Make it as easy as possible for the person to say yes, but don’t be offended if you don’t receive a reply right away. People get busy. It’s okay to follow up if there is no response after a week or so. It sometimes helps to offer up a few days/times when you are available. It’s best to meet in person if you can, but if your new contact can only make time for a phone interview, happily accept the invitation.

If you can’t find an in through your network, you can also try contacting the Human Resources department (by email or phone) and ask to set up an informational interview. Express your interest in learning more about the company, a specific department or position, and what you hope to gain from the interview.

Clearly communicating your interest and purpose is the likeliest way to land an in-person meeting with an HR person. Again, you may need to follow up. Many Human Resources representatives hear from hundreds of potential candidates each day.

Preparing for Your Informational Interview

Explore the company’s website, especially the Careers section, to learn more about current openings. Visit the Press section to read recent press releases and articles that mention the company. Review any information available about the company’s products and services. You should also research industry trends by browsing industry websites, blogs and competitor web sites.

Although this is not an official job interview, you should prepare talking points to concisely communicate your background,  your strengths, and why you are interested in the company and career path.  If things go extremely well, your informational interview could very well morph into a real job interview, so be prepared to present yourself in the best possible light.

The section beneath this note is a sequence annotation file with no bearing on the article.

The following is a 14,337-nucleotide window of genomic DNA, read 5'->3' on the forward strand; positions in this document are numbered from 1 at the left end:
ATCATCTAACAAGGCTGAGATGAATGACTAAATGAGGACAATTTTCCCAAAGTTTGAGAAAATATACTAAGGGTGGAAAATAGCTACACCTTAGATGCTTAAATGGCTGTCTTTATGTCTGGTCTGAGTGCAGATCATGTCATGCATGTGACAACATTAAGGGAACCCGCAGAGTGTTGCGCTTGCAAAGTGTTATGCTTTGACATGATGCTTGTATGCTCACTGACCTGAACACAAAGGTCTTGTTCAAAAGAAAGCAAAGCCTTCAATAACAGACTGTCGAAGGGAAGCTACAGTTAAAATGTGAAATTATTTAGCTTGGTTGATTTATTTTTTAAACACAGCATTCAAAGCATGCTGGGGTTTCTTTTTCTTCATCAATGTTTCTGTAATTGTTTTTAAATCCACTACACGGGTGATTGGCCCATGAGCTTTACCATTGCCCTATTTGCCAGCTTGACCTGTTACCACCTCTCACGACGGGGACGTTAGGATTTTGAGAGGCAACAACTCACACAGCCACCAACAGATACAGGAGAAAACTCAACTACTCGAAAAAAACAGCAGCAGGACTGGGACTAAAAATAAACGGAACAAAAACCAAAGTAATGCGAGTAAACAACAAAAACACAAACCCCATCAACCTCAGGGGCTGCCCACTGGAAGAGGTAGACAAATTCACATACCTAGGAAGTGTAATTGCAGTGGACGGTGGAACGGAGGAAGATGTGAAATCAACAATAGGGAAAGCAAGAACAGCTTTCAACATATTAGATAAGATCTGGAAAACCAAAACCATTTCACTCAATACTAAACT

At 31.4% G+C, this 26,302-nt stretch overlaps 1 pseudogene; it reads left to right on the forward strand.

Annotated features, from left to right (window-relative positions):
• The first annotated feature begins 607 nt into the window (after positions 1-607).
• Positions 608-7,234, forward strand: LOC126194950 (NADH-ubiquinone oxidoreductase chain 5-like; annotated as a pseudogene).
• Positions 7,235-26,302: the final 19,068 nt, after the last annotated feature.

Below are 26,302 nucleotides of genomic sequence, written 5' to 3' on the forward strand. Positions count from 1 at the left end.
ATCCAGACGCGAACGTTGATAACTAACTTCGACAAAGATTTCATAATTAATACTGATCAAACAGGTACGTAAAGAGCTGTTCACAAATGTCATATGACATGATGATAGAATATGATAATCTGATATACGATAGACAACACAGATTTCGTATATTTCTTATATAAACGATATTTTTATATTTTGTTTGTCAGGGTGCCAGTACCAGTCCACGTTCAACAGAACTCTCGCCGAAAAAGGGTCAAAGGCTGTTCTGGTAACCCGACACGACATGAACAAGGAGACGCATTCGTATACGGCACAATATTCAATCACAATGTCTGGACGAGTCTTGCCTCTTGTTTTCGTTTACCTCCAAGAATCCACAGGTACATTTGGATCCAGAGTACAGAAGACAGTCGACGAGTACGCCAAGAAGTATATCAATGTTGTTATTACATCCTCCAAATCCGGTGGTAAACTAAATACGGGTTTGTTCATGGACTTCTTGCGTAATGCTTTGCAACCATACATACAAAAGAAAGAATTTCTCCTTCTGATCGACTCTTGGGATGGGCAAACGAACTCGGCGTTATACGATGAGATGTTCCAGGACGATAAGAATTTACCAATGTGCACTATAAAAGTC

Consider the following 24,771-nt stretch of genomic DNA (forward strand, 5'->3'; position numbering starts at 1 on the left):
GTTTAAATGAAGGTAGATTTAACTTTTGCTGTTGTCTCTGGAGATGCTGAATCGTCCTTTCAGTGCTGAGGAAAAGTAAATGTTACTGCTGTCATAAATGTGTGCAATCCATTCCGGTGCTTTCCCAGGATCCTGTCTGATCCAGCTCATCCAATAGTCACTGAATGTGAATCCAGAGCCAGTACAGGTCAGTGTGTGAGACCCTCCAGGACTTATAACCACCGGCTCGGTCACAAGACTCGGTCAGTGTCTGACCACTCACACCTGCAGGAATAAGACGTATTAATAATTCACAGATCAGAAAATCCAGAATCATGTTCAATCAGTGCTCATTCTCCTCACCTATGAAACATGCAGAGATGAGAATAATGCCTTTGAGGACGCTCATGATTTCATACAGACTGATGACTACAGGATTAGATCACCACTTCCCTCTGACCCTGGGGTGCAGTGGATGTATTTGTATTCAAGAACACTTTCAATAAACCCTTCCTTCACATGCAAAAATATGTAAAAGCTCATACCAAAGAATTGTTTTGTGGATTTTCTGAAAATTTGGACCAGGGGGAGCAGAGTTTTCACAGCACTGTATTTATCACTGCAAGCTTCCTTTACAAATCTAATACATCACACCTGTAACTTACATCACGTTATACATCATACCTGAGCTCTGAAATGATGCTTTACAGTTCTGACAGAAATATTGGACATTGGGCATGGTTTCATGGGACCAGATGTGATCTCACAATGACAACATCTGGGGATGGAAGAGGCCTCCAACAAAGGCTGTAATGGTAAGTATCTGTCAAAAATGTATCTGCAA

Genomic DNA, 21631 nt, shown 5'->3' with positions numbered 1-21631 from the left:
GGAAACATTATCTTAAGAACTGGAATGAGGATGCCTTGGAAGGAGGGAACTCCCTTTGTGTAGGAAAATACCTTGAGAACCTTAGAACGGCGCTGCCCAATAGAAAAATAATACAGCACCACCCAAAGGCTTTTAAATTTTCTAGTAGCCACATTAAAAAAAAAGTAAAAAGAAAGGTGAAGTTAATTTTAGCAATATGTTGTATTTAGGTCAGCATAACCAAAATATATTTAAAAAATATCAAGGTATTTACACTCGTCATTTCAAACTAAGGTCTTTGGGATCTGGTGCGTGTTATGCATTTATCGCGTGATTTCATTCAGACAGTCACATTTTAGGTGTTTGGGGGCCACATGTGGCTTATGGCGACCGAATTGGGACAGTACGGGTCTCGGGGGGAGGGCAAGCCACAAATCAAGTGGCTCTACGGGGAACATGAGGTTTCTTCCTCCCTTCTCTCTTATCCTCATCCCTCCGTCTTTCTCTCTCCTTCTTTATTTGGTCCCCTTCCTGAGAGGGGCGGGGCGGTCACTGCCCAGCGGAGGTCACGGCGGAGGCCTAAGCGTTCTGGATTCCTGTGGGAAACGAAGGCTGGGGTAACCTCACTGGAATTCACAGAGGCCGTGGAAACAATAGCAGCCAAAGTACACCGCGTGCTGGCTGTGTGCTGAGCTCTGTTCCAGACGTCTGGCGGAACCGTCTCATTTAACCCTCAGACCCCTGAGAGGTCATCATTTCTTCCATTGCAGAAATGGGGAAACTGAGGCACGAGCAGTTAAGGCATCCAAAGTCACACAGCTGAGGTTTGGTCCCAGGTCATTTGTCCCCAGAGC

Expect the interviewer to ask:

  • What kind of experience do you have in the field?
  • What former job responsibilities would allow you to succeed in this industry?
  • Why do you want to work at this company?
  • What are your short and long-term professional goals?
  • How do you plan to achieve those goals?

In addition, write down some questions you have for the interviewer, and be sure to ask:

  • What are the day-to-day responsibilities of an employee working in this position or department?
  • What are the most satisfying and least satisfying aspects of working at this company?
  • What is the typical path of professional development in this field, and at this company?
  • What is one job skill, trait or experience missing from my resume that would make me a better candidate for a position here?
  • What is the company’s hiring outlook for positions in this department?

Acing the Informational Interview

As with any interview, be presentable, on time, and well-dressed. Bring extra copies of your resume and a pen and paper to take notes.